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Huntington's Disease: A Caregiver's Guide

By Frances Maguire Paist, Staff Writer
(Page 1 of 3)
  • The caregiver must accept responsibility for but not control conversations. Patients should be encouraged to speak slowly. Messages should be repeated or rephrased and simplified as necessary. The caregiver should ask yes/no questions to gain clarity and should try to have an understanding of what the family member may be discussing so as to make comprehension easier. If the speaker gets distracted, he or she should be refocused. Presenting two choices instead of asking open-ended questions can help. It may become difficult not to cause frustration or anger, but the caregiver must exercise great patience to preserve equanimity. Addressing requests promptly helps prevent angry outbursts.

  • Non-verbal modeling and participating in activities helps encourage patients to participate and prevents apathy. In spite of the fact that the lurching, dance-like, abnormal movements of a patient with Huntington’s disease can be awkward, making both of you feel uncomfortable, encouraging involvement in activities is important and can fight depression. Sometimes activities can be found in which your loved one can participate that will give a caregiver much-needed respite.

  • Remember that in late stage Huntington’s disease, a person may not be able to verbally communicate any longer, but he or she will not have lost the ability to understand. It is at this point that it becomes critical for the caregiver to maintain communication.. He or she still has much to share, and helping them do that as well as giving them something to think about will be invaluable.

  • When eating and swallowing become difficult, the caregiver should understand that eating in a peaceful environment will help. Your loved one should not be permitted to eat when he or she is upset or anxious. Good lighting will permit the food to be seen more easily. Caregivers should not talk when the family member is eating. Good posture is critical, and the patient should be encouraged to sit up straight, chin pointed to chest and head tilted down for easy swallowing. Try to remain at the table for 20-30 minutes after the meal, and keep head movements to a minimum.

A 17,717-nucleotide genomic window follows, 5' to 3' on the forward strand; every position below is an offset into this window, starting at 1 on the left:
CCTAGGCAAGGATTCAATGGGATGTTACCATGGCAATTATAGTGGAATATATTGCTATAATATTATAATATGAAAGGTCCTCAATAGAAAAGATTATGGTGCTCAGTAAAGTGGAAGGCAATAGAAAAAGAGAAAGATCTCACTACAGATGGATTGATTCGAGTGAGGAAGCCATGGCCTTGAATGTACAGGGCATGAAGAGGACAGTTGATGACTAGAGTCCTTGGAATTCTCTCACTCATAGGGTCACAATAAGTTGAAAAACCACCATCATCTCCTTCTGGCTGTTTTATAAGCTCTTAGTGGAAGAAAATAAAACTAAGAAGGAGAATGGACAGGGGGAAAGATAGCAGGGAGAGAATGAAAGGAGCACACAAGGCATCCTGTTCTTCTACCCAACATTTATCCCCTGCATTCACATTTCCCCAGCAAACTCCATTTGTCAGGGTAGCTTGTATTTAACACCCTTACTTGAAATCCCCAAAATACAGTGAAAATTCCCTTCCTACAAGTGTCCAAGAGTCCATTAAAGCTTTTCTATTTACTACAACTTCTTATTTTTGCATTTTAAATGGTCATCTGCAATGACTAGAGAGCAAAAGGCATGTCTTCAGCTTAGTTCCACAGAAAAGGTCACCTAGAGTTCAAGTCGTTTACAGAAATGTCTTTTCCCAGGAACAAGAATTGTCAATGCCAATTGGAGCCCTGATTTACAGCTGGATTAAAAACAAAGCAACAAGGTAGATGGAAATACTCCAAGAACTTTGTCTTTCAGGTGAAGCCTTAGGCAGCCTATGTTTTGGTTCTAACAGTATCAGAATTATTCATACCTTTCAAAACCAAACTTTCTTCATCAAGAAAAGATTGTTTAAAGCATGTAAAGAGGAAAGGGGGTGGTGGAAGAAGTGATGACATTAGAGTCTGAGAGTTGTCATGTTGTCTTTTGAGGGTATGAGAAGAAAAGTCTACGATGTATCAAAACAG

• Because people living with Huntington’s disease are moving constantly, they are often very hungry. An increased calorie load means that eating several smaller meals more frequently through the day may be better than three large meals. Encourage you r love one to take smaller bites and eat smaller pieces of food. Drinking from a straw is helpful, as is eating blended, softened and pureed foods. Dry, tough and stringy foods should be avoided, and thicker liquids are easier to swallow. Caregivers should know the Heimlich maneuver.

  • Keeping in mind that a person with Huntington’s has an altered sense of reality, the caregiver must think through what can be reached, how he or she will think of it, and whether or not it would be dangerous to them. 

  • Install grab bars in bathtubs and shower stalls. Shower benches and flexible shower heads prolong independence. Textured strips should be put on the floor of the tub and shower for traction. Finally, raised toilet seats and handles give the patient something to hold onto.

  • In the kitchen, put chemicals out of reach. Supervision is important such as making sure the stove isn’t turned on by accident. Put items to be used within easy reach, and keep the counters free of clutter.

  • Minimize furniture so that your loved one doesn’t have to maneuver around it. Remove rugs and carpets where possible since they are stumbling hazards. Pre-programmed telephones make dialing easier.

  • A tendency towards paranoia might mean that your loved one may try to lock you out of your home. Prevent this by installing locks that can be opened from the outside as well as the inside. Keyless entries are a good idea. For those who tend to leave home, nametags sewn inside clothing with their name and phone number are useful. Also, door alarms will allow you to know when someone is coming and going.

 

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